First, recall a general $\mathcal{\mathcal{N}}=1$ theory containing only scalars and fermions. Such a theory can be described by the Lagrangian

where

$${g}_{i\stackrel{\u0304}{j}}=\frac{{\partial}^{2}K}{\partial {\varphi}_{i}\partial {\stackrel{\u0304}{\varphi}}_{\stackrel{\u0304}{j}}}.$$ | (7.1.2) |

This deﬁnes a Kähler manifold. In particular, the manifold is naturally a complex manifold. This fact is almost implicit in our formalism, since the chiral multiplets are by deﬁnition complex valued. It is instructive to recall why this was so: we have the basic supersymmetry transformation

A convention independent fact is that ${\delta}_{\alpha}{\delta}_{\stackrel{\u0307}{\alpha}}$ acting on a complex scalar involves a multiplication by $i$. In terms of the real and imaginary parts of $\varphi $, we can schematically write this fact as

where the matrix

$$I=\left(\begin{array}{cc}\hfill 0\hfill & \hfill 1\hfill \\ \hfill -1\hfill & \hfill 0\hfill \end{array}\right)$$ | (7.1.5) |

has the property ${I}^{2}=-1$. This is the crucial matrix deﬁning the complex structure of the scalar manifold of an $\mathcal{\mathcal{N}}=1$ theory.

Now, let us consider an $\mathcal{\mathcal{N}}=2$ theory consisting of scalars and fermions only. Note that this means that there are no $\mathcal{\mathcal{N}}=2$ vector multiplets. This theory has two sets of $\mathcal{\mathcal{N}}=1$ supersymmetries ${\delta}_{\alpha}^{i=1,2}$. In addition,

$${\delta}_{\alpha}^{\left(c\right)}:={c}_{1}{\delta}_{\alpha}^{1}+{c}_{2}{\delta}_{\alpha}^{2}$$ | (7.1.6) |

also generates an $\mathcal{\mathcal{N}}=1$ sub-supersymmetry when $|{c}_{1}{|}^{2}+|{c}_{2}{|}^{2}=1$. Applying the argument in the last paragraph for this $\mathcal{\mathcal{N}}=1$ subalgebra, we ﬁnd that there are matrices

which always satisfy

$$\left({I}^{\left(c\right)}\right){\phantom{\rule{0.0pt}{0ex}}}^{2}=-1.$$ | (7.1.8) |

Note that ${n}^{a}$ are real and $|{n}^{1}{|}^{2}+|{n}^{2}{|}^{2}+|{n}^{3}{|}^{2}=1$, i.e. they are on ${S}^{2}$. Denoting $\left(I,J,K\right):=\left({I}_{1},{I}_{2},{I}_{3}\right)$ for simplicity and expanding (7.1.8), one ﬁnds the relations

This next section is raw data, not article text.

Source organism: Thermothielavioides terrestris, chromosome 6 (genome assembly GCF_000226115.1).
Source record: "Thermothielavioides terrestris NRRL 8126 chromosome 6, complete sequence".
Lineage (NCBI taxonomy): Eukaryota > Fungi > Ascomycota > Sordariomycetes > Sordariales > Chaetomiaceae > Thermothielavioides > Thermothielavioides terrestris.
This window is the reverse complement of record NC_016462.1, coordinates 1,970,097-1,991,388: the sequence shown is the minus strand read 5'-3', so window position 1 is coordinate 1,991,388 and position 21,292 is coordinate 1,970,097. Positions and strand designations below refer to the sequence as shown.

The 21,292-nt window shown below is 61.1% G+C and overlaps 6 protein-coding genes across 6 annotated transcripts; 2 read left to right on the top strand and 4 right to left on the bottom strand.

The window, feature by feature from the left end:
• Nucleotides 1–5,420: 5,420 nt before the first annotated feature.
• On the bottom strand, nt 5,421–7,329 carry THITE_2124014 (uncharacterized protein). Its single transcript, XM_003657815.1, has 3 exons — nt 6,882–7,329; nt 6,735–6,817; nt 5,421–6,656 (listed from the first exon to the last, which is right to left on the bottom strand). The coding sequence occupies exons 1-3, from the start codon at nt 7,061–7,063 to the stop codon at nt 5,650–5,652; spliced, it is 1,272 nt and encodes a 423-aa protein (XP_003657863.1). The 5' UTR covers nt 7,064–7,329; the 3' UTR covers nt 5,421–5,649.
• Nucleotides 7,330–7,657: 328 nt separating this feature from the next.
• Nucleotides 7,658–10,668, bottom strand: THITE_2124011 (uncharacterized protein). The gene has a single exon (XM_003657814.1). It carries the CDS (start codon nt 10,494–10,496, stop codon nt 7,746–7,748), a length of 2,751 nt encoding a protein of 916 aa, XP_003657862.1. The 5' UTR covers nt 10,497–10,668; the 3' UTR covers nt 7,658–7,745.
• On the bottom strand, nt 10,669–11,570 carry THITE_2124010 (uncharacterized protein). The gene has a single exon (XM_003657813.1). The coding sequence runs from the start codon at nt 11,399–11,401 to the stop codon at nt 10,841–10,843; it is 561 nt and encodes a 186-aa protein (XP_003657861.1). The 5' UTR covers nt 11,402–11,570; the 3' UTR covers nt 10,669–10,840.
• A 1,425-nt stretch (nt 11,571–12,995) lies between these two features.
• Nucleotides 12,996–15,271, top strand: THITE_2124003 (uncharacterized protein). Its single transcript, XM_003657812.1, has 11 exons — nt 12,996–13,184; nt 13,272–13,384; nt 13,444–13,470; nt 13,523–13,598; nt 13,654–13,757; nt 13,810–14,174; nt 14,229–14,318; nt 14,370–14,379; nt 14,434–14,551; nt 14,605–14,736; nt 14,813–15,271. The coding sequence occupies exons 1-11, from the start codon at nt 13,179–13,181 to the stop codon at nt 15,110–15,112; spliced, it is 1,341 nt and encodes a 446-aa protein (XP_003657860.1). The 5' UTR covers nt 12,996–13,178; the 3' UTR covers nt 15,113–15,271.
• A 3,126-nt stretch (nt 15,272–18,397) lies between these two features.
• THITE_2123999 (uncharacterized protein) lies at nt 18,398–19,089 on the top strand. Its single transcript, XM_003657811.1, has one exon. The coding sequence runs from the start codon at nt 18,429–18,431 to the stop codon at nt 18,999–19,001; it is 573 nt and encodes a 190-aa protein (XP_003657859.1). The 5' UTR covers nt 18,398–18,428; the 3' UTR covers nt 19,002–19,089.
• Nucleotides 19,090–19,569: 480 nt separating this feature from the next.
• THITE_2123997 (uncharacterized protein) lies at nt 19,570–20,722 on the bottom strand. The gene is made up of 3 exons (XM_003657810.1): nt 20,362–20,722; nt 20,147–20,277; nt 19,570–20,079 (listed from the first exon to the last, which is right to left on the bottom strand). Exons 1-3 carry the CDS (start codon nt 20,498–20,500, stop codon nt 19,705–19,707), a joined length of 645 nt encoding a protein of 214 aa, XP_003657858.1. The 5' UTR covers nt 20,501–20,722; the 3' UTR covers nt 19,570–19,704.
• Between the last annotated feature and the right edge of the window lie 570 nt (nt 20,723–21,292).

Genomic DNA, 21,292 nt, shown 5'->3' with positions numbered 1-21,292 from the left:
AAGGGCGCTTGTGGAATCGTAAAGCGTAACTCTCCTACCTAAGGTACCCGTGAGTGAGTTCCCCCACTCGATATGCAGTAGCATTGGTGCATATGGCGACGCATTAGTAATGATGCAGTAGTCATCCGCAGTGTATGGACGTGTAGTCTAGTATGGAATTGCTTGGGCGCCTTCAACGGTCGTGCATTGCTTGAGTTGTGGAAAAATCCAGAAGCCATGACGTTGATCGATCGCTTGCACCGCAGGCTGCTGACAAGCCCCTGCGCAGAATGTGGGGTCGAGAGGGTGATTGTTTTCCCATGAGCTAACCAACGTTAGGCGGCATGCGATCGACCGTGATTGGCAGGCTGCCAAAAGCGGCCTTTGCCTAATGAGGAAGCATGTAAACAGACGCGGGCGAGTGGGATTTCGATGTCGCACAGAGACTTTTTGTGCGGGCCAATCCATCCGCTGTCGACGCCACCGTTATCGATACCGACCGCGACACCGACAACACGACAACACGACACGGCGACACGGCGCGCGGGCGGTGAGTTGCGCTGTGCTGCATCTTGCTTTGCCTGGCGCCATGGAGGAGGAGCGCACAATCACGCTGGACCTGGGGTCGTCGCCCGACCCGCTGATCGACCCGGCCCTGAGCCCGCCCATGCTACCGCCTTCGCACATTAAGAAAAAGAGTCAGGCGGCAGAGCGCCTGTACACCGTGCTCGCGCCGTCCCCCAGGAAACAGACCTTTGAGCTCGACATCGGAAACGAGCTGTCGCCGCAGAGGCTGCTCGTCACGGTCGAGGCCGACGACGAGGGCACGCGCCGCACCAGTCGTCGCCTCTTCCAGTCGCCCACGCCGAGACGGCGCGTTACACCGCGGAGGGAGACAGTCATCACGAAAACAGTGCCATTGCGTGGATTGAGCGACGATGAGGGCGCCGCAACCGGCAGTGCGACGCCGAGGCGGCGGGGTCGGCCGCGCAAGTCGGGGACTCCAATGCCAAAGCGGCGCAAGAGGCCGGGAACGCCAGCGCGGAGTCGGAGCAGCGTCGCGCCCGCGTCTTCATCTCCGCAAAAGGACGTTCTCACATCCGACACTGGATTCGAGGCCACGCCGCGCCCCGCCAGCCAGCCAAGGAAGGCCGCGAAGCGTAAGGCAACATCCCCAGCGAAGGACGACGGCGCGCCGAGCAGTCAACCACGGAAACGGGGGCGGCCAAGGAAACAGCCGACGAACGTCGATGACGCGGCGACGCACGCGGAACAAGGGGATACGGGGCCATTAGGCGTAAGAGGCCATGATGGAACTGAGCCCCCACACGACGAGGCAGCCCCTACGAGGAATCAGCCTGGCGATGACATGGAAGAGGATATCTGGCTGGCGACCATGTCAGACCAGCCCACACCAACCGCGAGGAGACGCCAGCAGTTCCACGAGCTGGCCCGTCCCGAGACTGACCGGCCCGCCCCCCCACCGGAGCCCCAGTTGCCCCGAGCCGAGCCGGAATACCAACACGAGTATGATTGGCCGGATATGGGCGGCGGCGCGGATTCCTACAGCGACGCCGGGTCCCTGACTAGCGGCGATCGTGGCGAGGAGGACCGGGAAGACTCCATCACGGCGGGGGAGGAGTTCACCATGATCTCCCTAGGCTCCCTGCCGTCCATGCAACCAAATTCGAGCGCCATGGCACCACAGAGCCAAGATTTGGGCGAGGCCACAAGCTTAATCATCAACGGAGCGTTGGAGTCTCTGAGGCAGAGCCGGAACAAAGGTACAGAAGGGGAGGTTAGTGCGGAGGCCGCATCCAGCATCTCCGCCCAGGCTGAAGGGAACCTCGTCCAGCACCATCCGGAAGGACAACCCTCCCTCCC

$${I}^{2}={J}^{2}={K}^{2}=-1,\phantom{\rule{2em}{0ex}}IJ=K=-JI,\phantom{\rule{1em}{0ex}}JK=I=-KJ,\phantom{\rule{1em}{0ex}}KI=J=-IK.$$ | (7.1.9) |

This commutation relation of $I$, $J$ and $K$ is that of a quaternion. A manifold with an action of quaternion algebra on its tangent space is called a hyperkähler manifold. Therefore we found that the scalar manifold of an $\mathcal{\mathcal{N}}=2$ theory without massless vector multiplets is hyperkähler.

Note that the $SU{\left(2\right)}_{R}$ symmetry acts on the doublet $\left({c}_{1},{c}_{2}\right)$, which is restricted to live on the three-sphere $|{c}_{1}{|}^{2}+|{c}_{2}{|}^{2}=1$. The map (7.1.7) from this $\left({c}_{1},{c}_{2}\right)$ to ${n}^{a}$ is the standard Hopf ﬁbration ${S}^{3}\to {S}^{2}$, and the index $a$ transforms as the triplet of $SU{\left(2\right)}_{R}$.

Combining with the analysis in Sec. 2.4, we see that general low-energy $\mathcal{\mathcal{N}}=2$ theory has an action of the form

such that ${K}_{h}\left({\stackrel{\u0304}{q}}_{\stackrel{\u0304}{t}},{q}_{s}\right)$ gives a hyperkähler manifold and that there is a prepotential $F\left({a}_{i}\right)$ giving ${\tau}^{ij}$ and ${K}_{v}$ via the standard formulas (2.4.7), (2.4.8) and (2.4.9).

Note that the hypermultiplet side and the vector multiplet side are completely decoupled. The dependence on the UV gauge coupling is implicitly there in the vector multiplet side. This means that the hypermultiplet side cannot receive quantum corrections depending on the gauge coupling.